This guest post comes from Doug Baker, Vice President, Industry Relations – Private Brands, Technology, FMI.
The private brand industry is well-positioned to gain ground in 2020.
Why do I feel so positive about the outlook? It’s because of a growing private brand commitment and strategic positioning by food retailers.
Benefiting From Growing Commitments
The industry is prioritizing private brands through further commitments to space and SKU allocations. These commitments are very good indicators of category momentum.
Some 58% of food retailers surveyed for Speaks are planning increases in space allocation to private brands over the coming two years. Only 2% anticipate a decrease, and 35% said it would hold steady. The picture was equally bright for anticipated SKU allocations.
These forecasts underscore that retailers are committed to turning over more of their valuable real estate to private brands. Retailers recognize that private brand drives exclusivity, loyalty and the overall business.
Leveraging Consumer Trends
The private brand industry is staying on top of key consumer trends. A case in point is health and well-being.
This trend was ranked considerably higher than before on the list of top private brands growth opportunities cited in the Industry report. Health and well-being also figured in other highly ranked opportunities, including fresh foods and simple/clean ingredients/free-from.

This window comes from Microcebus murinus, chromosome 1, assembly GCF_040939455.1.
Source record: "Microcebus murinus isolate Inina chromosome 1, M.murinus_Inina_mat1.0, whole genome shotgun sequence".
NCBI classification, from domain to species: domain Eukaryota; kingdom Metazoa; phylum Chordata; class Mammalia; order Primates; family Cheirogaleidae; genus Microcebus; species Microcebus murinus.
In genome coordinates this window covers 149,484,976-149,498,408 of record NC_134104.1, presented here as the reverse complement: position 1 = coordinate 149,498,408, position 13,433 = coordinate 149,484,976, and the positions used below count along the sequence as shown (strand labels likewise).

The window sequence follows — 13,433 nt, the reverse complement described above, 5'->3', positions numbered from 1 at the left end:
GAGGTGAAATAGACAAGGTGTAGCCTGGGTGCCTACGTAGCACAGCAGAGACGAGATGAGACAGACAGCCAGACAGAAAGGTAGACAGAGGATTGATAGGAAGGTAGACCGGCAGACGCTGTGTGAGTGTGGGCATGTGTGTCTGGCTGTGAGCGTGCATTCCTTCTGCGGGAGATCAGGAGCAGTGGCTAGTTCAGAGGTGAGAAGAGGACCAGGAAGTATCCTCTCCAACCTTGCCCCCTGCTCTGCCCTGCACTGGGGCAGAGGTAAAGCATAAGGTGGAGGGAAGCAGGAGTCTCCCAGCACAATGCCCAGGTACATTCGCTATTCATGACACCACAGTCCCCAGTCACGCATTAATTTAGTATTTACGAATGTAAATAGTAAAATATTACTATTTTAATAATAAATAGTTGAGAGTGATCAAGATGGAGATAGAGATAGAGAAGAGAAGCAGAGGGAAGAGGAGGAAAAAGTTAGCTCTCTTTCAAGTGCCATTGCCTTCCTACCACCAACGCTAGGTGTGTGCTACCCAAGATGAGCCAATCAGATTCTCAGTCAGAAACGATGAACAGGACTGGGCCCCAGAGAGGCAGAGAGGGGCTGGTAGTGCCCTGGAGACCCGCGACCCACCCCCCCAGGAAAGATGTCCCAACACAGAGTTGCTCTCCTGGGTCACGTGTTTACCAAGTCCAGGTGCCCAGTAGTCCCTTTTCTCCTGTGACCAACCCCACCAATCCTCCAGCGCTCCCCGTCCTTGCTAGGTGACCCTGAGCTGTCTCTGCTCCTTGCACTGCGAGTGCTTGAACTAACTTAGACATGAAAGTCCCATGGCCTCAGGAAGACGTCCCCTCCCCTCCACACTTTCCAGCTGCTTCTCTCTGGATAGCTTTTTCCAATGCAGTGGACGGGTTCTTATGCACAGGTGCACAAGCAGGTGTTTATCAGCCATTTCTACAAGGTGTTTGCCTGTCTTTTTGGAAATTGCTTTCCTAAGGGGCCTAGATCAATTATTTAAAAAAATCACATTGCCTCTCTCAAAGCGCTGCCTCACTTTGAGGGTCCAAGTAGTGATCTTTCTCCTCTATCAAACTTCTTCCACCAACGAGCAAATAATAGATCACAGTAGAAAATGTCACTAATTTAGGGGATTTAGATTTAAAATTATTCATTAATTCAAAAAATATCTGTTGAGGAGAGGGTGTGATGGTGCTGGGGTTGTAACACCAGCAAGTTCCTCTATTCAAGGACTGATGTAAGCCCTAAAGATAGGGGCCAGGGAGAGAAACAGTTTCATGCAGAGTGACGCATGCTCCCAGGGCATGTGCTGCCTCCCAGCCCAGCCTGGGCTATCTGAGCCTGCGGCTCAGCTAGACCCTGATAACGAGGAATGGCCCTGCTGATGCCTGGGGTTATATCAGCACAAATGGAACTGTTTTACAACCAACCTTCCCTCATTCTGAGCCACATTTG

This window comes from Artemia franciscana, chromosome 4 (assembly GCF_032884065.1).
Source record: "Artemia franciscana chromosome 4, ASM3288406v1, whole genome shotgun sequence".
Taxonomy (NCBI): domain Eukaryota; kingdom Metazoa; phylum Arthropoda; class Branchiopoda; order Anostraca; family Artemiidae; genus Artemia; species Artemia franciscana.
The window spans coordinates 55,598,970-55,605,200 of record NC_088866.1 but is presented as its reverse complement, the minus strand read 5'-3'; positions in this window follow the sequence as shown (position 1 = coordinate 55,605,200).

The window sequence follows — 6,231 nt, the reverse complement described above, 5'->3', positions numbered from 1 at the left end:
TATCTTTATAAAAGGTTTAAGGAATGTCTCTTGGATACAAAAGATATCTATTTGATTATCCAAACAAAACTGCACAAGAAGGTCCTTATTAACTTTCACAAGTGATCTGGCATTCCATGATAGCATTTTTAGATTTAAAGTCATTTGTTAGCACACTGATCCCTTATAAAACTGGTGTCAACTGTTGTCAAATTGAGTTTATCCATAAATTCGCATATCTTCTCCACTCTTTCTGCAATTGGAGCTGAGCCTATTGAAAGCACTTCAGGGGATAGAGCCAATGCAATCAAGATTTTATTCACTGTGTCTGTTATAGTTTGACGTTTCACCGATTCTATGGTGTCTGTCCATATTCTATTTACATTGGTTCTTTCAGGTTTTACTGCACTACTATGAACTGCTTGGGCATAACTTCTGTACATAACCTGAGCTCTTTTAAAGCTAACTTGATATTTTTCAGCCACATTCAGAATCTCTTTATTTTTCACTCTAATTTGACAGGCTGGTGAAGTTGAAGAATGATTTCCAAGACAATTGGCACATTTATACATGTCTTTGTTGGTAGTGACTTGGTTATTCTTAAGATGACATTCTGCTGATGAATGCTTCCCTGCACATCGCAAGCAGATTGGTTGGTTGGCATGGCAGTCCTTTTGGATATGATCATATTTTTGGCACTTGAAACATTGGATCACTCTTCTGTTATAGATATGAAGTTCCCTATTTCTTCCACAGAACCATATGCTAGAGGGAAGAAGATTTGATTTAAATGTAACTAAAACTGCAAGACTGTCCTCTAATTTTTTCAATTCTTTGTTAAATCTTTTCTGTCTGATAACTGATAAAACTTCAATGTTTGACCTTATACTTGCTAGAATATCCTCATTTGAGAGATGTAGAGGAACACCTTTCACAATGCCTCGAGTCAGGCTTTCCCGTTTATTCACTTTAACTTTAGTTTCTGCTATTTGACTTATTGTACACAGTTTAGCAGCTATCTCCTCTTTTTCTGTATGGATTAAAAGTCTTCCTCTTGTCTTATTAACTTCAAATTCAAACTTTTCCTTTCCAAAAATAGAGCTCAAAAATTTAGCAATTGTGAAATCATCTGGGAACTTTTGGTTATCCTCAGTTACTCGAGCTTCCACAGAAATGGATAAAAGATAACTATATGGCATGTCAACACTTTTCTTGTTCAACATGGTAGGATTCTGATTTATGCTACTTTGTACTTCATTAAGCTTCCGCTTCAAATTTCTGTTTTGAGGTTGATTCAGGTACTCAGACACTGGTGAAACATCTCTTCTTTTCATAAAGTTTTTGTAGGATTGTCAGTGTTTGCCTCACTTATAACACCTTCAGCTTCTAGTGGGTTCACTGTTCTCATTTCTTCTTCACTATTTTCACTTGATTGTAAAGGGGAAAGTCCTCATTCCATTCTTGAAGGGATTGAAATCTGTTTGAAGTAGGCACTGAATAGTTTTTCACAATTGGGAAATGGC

As the Industry report noted, health and well-being means different things to different customer bases. Each retailer needs to figure out the relevancy for its own shoppers.
The 2019 Speaksresearch found retailers are widely experimenting with ecommerce strategies. The private brand industry understands the importance of this experimentation.
Home delivery and click-and-collect internet sales were identified as important growth opportunities by more than half of respondents in the Industry report. This indicates private brand executives view e-commerce more as an opportunity than a threat.
National brands are sold on a growing range of platforms, but a retailer’s private brand is available only on that retailer’s own platforms, which include e-commerce. Retailers rightly view this as an opportunity for competitive differentiation.
Even as the private brand industry advances, it seems to remain humble. In the 2019 Industry research, trading partners were asked to judge their organization’s private brand innovation levels.
Only 14% said their organization’s private brands are leaders in innovation. That compares to 33% saying follower, and 54% saying in the middle.
These results make it seem the industry is very self-critical. But keep in mind that until the recent era of innovation, private brand was known as a “fast-follower” business. So given that lens, it’s not surprising that most respondents identify their organizations as somewhere between innovation leader and follower.
In my view, the long-term trend is clearly moving towards leader. I don’t mind that the industry is humble. It indicates retailers and suppliers won’t be fully satisfied until they drive innovation further.
There are a number of reasons to feel good about the upcoming prospects for private brand. Among the biggest are the commitment and drive of industry leaders working to build on successes.